The past two matchups between Fargo and Sioux City have been physical. Fights broke out. Even more extracurricular shoves were thrown in. Hockey teams beating up on each other sometimes happens when they want to beat each other, Drobot said.Drobot said the Force won their fights.
Despite Van Whye's goal in the final minute, the Force fell to Sioux City 2-1 on Friday, Jan. 19, at Scheels Arena in a United States Hockey League Western Conference matchup. "There's not a lot of teams in the league that can grind down low, and these guys showed that they can," said Van Whye, a Michigan commit. "We've just got to make that adjustment. "Force head coach Cary Eades said Sioux City simply played a good game on the road.
"That's pretty gratifying," Lowenberg said. "That showed the power of chiropractic and what we can do. "Lowenberg opened Westside Chiropractic in West Fargo on Nov. 1 after running Black Hills Chiropractic in South Dakota for 18 years. He went through undergraduate studies at the University of North Dakota and North Dakota State University and postgraduate studies at Northwestern College of Chiropractic.For 22 years, Lowenberg's been a member of the South Dakota Chiropractors Association.
Muck Rack makes it simple to find people, tweets, or articles that mention any name, keyword, company, hashtag etc. We've compiled this guide to help you make the most of your search.
Selecting a term
Start searching tweets, articles from media outlets, articles mentioned in tweets, journalists'
names, titles and bios with some suggested searches:
Companies or Topics (e.g. iPhone, Microsoft)
Phrases (e.g. "cloud computing") — use quotes to keep the terms together
Twitter handles (e.g. @username) — returns those who have mentioned or replied to
Names (e.g. "David Pogue")
Hashtags (e.g. #sxsw, #london2012)
Bio details (e.g. vegan, Olympics, father)
Muck Rack's Advanced Search allows for many boolean operators.
Find results that mention multiple specified terms, use AND or
+. For example, ensure each result contains both Elon Musk and Mark Zuckerberg by
searching Musk AND Zuckerberg or Musk + Zuckerberg.
Use the operators OR or , to broaden your search when you'd like either of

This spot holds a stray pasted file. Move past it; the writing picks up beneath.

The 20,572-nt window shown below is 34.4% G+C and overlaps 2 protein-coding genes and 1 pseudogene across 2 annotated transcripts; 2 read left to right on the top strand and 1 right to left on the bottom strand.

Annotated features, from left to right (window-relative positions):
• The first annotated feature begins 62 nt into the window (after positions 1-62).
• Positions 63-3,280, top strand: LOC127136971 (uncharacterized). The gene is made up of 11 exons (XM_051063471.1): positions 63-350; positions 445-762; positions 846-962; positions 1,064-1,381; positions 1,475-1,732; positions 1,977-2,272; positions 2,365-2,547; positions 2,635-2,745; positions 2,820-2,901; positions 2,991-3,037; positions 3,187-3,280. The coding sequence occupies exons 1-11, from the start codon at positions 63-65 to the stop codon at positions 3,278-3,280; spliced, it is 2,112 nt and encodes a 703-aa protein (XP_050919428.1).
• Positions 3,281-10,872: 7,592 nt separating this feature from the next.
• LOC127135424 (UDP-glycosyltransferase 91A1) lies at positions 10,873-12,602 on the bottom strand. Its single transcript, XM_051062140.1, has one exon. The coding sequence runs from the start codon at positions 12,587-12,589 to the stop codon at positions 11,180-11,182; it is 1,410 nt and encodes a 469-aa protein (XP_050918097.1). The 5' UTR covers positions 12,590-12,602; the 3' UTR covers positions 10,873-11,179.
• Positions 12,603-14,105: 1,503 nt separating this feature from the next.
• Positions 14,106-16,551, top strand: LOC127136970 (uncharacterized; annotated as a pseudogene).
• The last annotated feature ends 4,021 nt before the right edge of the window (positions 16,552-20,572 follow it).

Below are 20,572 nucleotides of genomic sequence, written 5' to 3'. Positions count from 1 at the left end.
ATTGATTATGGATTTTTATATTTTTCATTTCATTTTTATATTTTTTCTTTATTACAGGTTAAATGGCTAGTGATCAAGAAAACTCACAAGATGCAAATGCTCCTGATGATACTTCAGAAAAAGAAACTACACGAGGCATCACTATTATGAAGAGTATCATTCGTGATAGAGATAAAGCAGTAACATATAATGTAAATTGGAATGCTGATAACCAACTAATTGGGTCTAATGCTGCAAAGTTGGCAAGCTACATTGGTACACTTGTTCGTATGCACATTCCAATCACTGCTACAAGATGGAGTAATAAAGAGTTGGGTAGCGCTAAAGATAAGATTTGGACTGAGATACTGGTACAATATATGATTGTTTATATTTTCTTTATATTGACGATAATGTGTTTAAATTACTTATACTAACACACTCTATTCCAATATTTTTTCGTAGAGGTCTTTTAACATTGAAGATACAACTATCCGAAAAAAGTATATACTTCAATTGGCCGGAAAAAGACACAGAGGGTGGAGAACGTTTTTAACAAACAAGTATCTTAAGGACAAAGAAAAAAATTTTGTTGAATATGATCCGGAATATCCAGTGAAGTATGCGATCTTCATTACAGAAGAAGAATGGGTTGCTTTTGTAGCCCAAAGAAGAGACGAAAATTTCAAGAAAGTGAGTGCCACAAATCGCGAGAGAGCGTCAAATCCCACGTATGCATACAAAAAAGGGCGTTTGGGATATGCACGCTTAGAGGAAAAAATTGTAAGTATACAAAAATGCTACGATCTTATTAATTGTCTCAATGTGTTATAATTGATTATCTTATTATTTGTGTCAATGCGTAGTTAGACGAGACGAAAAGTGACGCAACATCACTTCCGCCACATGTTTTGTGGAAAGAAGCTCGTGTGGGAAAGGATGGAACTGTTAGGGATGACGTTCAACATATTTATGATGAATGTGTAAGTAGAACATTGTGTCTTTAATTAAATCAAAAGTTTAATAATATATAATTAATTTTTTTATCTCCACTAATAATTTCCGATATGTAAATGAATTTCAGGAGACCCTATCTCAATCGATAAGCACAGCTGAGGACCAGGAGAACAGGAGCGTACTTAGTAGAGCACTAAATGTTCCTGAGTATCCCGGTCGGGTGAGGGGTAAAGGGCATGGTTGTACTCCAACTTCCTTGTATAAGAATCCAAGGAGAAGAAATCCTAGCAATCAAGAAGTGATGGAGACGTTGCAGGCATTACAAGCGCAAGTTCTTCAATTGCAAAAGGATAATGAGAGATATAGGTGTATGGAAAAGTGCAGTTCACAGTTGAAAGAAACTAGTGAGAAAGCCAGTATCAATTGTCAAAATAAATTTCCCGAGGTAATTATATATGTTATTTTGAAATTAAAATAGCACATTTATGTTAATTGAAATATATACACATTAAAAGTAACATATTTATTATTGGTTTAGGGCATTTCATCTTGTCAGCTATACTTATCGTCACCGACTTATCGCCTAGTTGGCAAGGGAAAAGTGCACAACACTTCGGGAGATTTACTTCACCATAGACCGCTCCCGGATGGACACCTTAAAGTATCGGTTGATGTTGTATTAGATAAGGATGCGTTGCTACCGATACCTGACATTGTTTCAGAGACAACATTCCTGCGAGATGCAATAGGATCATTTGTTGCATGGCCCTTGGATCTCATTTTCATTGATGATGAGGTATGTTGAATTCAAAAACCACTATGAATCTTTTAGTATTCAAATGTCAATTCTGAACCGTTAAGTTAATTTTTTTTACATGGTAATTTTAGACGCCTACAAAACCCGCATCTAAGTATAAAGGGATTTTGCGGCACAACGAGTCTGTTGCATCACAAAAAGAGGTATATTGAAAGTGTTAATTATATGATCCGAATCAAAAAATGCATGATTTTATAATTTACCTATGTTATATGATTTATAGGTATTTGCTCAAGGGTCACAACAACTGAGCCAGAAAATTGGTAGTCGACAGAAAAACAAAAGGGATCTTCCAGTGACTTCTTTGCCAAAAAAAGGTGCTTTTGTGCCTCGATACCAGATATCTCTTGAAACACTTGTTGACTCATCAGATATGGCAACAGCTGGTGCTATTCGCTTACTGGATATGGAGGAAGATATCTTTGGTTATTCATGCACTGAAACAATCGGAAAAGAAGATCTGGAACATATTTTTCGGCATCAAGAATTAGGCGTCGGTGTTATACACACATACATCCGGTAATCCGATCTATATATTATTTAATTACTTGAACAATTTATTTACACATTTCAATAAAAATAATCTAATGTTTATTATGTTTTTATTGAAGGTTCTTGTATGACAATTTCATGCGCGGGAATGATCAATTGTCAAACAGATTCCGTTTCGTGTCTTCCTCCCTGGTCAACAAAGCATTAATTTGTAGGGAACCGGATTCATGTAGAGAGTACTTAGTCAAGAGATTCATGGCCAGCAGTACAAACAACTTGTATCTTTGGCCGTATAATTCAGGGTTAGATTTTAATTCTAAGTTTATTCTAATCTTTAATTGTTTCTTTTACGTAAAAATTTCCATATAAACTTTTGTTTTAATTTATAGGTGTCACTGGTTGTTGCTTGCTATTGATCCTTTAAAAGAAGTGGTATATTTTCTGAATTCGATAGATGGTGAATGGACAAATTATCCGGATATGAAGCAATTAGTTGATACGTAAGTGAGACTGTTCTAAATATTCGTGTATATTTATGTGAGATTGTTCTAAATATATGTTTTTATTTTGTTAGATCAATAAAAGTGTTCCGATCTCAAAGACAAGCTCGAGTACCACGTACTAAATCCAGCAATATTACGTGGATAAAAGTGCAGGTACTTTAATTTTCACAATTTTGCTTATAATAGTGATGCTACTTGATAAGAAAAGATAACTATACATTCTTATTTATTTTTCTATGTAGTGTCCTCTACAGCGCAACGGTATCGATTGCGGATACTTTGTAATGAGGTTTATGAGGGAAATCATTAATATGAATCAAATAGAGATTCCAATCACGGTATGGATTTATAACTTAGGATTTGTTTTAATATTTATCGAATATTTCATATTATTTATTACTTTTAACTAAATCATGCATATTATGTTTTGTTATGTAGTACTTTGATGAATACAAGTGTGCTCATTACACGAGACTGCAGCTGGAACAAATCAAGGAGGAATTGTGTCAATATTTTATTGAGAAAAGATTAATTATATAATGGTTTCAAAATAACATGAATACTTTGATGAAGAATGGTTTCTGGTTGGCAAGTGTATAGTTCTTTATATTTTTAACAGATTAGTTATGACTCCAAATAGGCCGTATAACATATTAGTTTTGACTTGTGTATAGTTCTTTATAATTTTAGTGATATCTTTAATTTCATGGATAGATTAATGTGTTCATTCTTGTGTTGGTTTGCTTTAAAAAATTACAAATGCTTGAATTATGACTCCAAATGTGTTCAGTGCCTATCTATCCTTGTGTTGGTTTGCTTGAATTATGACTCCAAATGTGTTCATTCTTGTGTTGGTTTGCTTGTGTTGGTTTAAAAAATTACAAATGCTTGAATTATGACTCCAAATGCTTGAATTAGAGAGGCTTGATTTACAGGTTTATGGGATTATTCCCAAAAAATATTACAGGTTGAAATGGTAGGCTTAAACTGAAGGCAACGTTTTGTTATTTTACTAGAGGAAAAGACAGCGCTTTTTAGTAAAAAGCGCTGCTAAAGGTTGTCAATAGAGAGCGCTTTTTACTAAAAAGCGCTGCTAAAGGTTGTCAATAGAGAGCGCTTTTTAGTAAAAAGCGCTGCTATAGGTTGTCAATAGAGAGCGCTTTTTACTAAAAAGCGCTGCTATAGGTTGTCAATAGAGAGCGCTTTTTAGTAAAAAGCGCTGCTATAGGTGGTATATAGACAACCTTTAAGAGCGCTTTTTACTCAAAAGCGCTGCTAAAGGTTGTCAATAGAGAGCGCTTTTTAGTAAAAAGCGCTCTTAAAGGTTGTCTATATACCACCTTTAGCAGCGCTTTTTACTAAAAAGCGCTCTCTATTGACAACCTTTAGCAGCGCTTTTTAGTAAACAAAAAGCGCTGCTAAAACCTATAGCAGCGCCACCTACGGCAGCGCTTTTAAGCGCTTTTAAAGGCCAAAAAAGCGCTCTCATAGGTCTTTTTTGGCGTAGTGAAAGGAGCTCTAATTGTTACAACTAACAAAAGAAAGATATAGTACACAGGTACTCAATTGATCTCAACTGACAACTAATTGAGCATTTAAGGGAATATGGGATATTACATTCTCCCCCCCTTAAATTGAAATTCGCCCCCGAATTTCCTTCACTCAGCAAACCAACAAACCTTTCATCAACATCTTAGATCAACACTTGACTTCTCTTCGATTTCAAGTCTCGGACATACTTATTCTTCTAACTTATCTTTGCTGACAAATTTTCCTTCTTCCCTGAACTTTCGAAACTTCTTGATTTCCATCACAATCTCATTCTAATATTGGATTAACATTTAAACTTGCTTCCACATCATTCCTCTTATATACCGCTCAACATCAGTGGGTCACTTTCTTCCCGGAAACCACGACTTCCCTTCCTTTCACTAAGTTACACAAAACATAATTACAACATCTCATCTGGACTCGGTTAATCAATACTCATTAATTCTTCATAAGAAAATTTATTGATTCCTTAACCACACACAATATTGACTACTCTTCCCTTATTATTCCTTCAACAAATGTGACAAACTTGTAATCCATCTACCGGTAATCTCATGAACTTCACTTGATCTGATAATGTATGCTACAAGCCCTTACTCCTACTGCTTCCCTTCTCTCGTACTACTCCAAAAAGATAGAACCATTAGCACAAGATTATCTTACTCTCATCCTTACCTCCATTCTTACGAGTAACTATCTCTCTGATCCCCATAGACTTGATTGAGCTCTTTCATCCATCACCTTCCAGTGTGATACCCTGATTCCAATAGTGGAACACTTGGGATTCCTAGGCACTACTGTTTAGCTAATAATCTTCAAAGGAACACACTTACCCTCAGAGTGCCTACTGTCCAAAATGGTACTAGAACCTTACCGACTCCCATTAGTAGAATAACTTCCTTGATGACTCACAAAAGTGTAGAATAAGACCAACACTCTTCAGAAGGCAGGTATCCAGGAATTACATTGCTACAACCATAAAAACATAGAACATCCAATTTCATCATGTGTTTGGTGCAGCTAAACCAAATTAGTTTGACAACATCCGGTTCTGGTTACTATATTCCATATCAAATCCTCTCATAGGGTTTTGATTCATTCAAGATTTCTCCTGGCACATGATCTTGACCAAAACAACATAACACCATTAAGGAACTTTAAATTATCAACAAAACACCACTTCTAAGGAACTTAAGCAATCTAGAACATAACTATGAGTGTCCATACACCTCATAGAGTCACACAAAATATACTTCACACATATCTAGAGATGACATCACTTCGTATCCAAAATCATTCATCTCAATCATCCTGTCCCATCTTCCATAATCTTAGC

multiple terms to appear in results. (This is the default behavior of our search when no operators
are used). For example, results will contain either cake or cookie by searching cake OR cookie or cake,cookie
Use NOT or - to subtract results from your search. For
example, searching Disney will yield results about the Walt Disney Company as well as Walt Disney
World Resort. To exclude mentions of Disney World, search for Disney -World or Disney
When using one of these operators with a phrase, enclose it in quotation marks. For example, you can
find results about smartphones excluding Apple's iPhone 4S by searching smartphone -"iPhone
Exact case matching or punctuation
If you're searching for a brand name or keyword that relies on specific punctuation marks or capitalization, you can
find results that match your exact query by adding matchcase: before the keyword you're searching for, like matchcase:E*TRADE .
Use parentheses to separate multiple
boolean phrases. For example, to find journalists talking about having fun in Disney World or
Disneyland, search for ("disney world" OR disneyland) AND fun.
An asterisk can be used to search for any variation of a root word truncated by the asterisk. For example, searching for admin* will return results for administrator, administration, administer, administered, etc.
A near operator is an AND operator where you can control the distance between the words. You can vary the distance the near operation uses by adding a forward slash and number (between 0-99) such as strawberries NEAR/10 "whipped cream", which means the strawberries must exist within 10 words of "whipped cream".